Other than ex parte (evidentiary) seizures, ex parte preliminary injunctions are considered a rare phenomenon in the field of patent law in the Netherlands. The burden for obtaining an ex parte injunction is high and the allegedly infringing party could have filed a protective letter. Very recently the Dutch patent court in The Hague has…

by Steven Willis and Olivia Henry On 28 March 2018, the Court of Appeal overturned Henry Carr J’s finding that two Regeneron patents (EP (UK) 1 360 287 and EP (UK) 2 264 163) were insufficient. The judgment is an important reminder of the importance of taking the nature of the invention into account when…

Around this time last year, in Edwards Lifesciences v Boston Scientific [2017], His Honour Judge Hacon (sitting as a High Court Judge) had the opportunity to analyse two interesting aspects of UK patent law: (i) the law of implied disclosures and anticipation; and (ii) the importance of so-called secondary evidence in the evaluation of inventive…

Here at the Kluwer Patent Blog we are thrilled to have had the opportunity to interview Benjamin May on collecting evidence in patent cases and have him address issues on the power of seize and search orders, the harmonisation efforts of Directive 2004/48/EC and the future of seizures, prior to his presentation at C5’s Pharma…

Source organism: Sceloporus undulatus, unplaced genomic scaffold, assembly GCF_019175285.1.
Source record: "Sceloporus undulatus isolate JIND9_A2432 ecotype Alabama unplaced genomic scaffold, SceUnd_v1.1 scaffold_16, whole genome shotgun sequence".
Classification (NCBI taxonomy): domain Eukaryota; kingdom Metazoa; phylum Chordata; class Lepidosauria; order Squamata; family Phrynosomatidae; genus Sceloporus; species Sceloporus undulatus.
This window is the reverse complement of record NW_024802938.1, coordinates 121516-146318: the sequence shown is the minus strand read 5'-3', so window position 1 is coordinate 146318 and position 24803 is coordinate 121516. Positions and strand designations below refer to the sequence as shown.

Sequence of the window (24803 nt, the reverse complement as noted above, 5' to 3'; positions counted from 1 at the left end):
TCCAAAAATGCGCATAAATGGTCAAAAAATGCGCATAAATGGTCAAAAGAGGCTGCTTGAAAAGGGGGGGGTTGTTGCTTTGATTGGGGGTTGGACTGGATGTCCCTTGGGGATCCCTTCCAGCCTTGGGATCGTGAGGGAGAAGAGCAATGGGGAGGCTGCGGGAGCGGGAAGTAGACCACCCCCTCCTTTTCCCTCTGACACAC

On 24 November 2016, the Court of Appeal of Barcelona (Section 15) handed down a judgment in which it confirmed that “the interpretation of the scope of protection of a patent for the purposes of analysing its validity cannot be different from when its infringement is analysed”. The Judges also highlighted the relevance of the…

Whilst ostensibly a standards essential patents dispute, there have now been two decisions from the English Courts in this case both on the construction of a licence agreement under Californian law. These two judgments have come before any substantive decisions on infringement or validity of the three patents asserted by Philips against Asus and HTC….

For many years, Spanish Courts have considered the “problem & solution approach” developed by the European Patent Office (“EPO”) to be a very useful tool for the purpose of trying to make an objective assessment of inventive activity. Unlike in other jurisdictions such as Germany, in Spain this method has become the natural instrument used…